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| Space on Dec 20, 2012

Ultramassive black holes: How big can a black hole get?

A survey of 18 giant black holes shows that at least ten may weigh between 10 and 40 billion times the mass of the sun. Astronomers have dubbed these “ultramassive” black holes.

Some of the biggest black holes in the universe might actually be even bigger than previously thought.

A survey of 18 giant black holes shows that at least ten may weigh between 10 and 40 billion times the mass of the sun. Astronomers have dubbed these “ultramassive” black holes.

This large elliptical galaxy is in the center of the galaxy cluster PKS 0745-19, which is located about 1.3 billion light years from Earth. X-ray data from NASA’s Chandra X-ray Observatory are shown in purple and optical data from the Hubble Space Telescope are in yellow. Image credit: NASA/STScI

This new analysis has looked at the brightest galaxies in a sample of 18 galaxy clusters, to target the largest black holes. The work suggests that at least ten of the galaxies contain an ultramassive black hole, weighing between 10 and 40 billion times the mass of the sun. Astronomers refer to black holes of this size as “ultramassive” black holes and only know of a few confirmed examples.

Julie Hlavacek-Larrondo of Stanford University and formerly of Cambridge University in the UK is the study leader. She said:

Our results show that there may be many more ultramassive black holes in the universe than previously thought.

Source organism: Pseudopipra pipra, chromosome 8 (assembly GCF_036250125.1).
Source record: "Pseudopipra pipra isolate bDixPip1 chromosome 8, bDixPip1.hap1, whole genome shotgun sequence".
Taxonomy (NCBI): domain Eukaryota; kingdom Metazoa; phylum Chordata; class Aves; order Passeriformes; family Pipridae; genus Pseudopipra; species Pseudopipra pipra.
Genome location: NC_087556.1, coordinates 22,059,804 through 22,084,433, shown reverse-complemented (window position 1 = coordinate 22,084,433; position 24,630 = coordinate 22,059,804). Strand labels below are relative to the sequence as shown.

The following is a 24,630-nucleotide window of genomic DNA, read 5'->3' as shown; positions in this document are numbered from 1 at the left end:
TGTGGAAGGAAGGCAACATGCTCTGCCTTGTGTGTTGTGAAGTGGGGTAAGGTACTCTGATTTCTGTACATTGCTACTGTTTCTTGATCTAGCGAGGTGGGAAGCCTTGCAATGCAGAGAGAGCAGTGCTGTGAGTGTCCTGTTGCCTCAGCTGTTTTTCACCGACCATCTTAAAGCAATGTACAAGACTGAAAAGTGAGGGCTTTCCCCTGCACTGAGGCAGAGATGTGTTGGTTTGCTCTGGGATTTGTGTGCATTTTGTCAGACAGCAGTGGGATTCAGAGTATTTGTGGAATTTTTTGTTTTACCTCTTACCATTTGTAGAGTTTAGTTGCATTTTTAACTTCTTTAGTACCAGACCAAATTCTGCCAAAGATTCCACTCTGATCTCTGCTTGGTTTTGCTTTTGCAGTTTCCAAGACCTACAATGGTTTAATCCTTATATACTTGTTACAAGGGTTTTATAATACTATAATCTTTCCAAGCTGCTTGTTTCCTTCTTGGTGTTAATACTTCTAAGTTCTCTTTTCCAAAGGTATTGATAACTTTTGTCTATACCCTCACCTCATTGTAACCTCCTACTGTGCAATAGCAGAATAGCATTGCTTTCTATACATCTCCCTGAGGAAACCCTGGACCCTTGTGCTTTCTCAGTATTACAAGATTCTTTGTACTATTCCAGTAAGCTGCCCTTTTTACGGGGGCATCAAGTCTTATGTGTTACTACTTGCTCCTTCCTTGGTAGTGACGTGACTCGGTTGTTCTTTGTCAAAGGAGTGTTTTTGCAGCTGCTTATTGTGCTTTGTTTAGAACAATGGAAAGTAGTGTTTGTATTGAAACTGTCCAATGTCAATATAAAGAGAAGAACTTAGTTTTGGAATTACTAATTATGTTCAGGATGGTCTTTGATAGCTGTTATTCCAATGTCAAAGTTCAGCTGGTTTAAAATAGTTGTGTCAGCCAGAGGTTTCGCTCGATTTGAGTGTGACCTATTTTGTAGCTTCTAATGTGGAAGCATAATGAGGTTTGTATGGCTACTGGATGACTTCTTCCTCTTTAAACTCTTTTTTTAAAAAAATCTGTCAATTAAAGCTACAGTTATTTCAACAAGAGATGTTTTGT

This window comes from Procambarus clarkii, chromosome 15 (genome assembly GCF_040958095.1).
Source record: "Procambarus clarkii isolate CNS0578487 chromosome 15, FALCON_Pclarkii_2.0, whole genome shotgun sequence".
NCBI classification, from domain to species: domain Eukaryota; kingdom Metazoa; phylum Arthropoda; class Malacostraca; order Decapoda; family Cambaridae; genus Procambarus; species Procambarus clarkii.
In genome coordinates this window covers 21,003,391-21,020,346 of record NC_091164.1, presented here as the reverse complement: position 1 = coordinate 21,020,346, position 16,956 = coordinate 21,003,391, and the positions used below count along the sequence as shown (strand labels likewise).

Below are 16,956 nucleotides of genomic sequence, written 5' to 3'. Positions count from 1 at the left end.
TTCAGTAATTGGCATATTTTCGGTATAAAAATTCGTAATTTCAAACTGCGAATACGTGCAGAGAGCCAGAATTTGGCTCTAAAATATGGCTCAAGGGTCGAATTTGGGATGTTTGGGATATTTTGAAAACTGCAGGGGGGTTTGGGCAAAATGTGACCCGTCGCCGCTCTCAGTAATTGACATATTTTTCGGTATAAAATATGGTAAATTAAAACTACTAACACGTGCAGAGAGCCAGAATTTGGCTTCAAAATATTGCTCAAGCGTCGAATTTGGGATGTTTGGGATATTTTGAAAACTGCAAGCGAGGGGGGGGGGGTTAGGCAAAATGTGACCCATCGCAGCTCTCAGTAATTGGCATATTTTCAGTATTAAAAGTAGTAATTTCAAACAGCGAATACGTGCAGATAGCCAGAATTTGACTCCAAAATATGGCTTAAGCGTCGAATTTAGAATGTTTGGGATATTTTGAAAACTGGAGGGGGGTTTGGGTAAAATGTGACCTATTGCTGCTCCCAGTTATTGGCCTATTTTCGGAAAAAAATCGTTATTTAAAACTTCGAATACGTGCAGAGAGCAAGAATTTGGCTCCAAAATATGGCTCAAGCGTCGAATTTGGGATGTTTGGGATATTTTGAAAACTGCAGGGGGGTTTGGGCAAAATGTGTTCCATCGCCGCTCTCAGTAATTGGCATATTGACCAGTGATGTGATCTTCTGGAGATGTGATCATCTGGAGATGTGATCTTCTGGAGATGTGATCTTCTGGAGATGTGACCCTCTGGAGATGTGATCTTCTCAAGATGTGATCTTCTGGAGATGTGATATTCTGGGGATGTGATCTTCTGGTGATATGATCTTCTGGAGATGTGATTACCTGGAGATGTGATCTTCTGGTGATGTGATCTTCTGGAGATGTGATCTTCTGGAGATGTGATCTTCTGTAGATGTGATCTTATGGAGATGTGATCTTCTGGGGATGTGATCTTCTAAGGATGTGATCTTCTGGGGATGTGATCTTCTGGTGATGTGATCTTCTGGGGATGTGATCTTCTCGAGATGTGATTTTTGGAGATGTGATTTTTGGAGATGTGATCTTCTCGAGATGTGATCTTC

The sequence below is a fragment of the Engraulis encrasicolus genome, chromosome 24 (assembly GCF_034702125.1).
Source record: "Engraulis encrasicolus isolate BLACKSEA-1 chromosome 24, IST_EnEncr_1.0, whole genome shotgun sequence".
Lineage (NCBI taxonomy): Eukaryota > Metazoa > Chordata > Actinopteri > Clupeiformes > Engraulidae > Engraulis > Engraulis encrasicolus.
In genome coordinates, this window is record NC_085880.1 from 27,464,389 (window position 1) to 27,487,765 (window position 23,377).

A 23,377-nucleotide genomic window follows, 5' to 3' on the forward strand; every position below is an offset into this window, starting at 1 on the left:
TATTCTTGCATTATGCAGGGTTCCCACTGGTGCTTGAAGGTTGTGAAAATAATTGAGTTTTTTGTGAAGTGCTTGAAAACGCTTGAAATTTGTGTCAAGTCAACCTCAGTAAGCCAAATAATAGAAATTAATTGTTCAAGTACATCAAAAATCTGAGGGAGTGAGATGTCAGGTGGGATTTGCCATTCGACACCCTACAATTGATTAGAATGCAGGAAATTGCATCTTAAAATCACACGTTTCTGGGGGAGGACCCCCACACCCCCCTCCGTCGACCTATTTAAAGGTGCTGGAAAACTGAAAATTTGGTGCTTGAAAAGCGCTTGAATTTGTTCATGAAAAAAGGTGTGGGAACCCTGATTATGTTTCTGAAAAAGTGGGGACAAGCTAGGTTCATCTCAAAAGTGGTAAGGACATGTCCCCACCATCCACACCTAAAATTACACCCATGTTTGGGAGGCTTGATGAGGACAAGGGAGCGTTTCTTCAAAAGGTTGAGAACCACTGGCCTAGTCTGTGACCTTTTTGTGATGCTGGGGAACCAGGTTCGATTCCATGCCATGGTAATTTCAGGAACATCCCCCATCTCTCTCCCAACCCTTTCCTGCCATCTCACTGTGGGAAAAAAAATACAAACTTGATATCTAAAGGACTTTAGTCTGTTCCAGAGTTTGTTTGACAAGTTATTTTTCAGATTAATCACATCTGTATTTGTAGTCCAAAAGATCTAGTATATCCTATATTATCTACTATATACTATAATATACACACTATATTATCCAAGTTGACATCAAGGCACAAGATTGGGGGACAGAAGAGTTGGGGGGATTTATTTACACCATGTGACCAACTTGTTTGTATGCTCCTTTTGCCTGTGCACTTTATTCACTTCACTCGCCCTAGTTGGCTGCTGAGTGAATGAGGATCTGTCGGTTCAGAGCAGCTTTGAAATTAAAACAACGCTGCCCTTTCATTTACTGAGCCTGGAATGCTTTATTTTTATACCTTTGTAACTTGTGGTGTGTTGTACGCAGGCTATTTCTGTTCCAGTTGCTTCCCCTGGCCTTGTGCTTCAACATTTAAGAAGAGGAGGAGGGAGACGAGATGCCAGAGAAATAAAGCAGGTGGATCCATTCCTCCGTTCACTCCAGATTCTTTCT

The researchers estimated the masses of the black holes in the sample by using an established relationship between masses of black holes, and the amount of X-rays and radio waves they generate. This relationship, called the fundamental plane of black hole activity, fits the data on black holes with masses ranging from 10 solar masses to a billion solar masses.

All of the potential ultramassive black holes found in this study lie in galaxies at the centers of massive galaxy clusters containing huge amounts of hot gas. Outbursts powered by the central black holes are needed to prevent this hot gas from cooling and forming enormous numbers of stars. To power the outbursts, the black holes must swallow large amounts of mass. Because the largest black holes can swallow the most mass and power the biggest outbursts, ultramassive black holes had already been predicted to exist, to explain some of the most powerful outbursts seen. The extreme environment experienced by these galaxies may explain why the standard relations for estimating black hole masses based on the properties of the host galaxy do not apply.

These results were published in the July 2012 issue of The Monthly Notices of the Royal Astronomical Society.

Read more from the NASA Chandra Press Room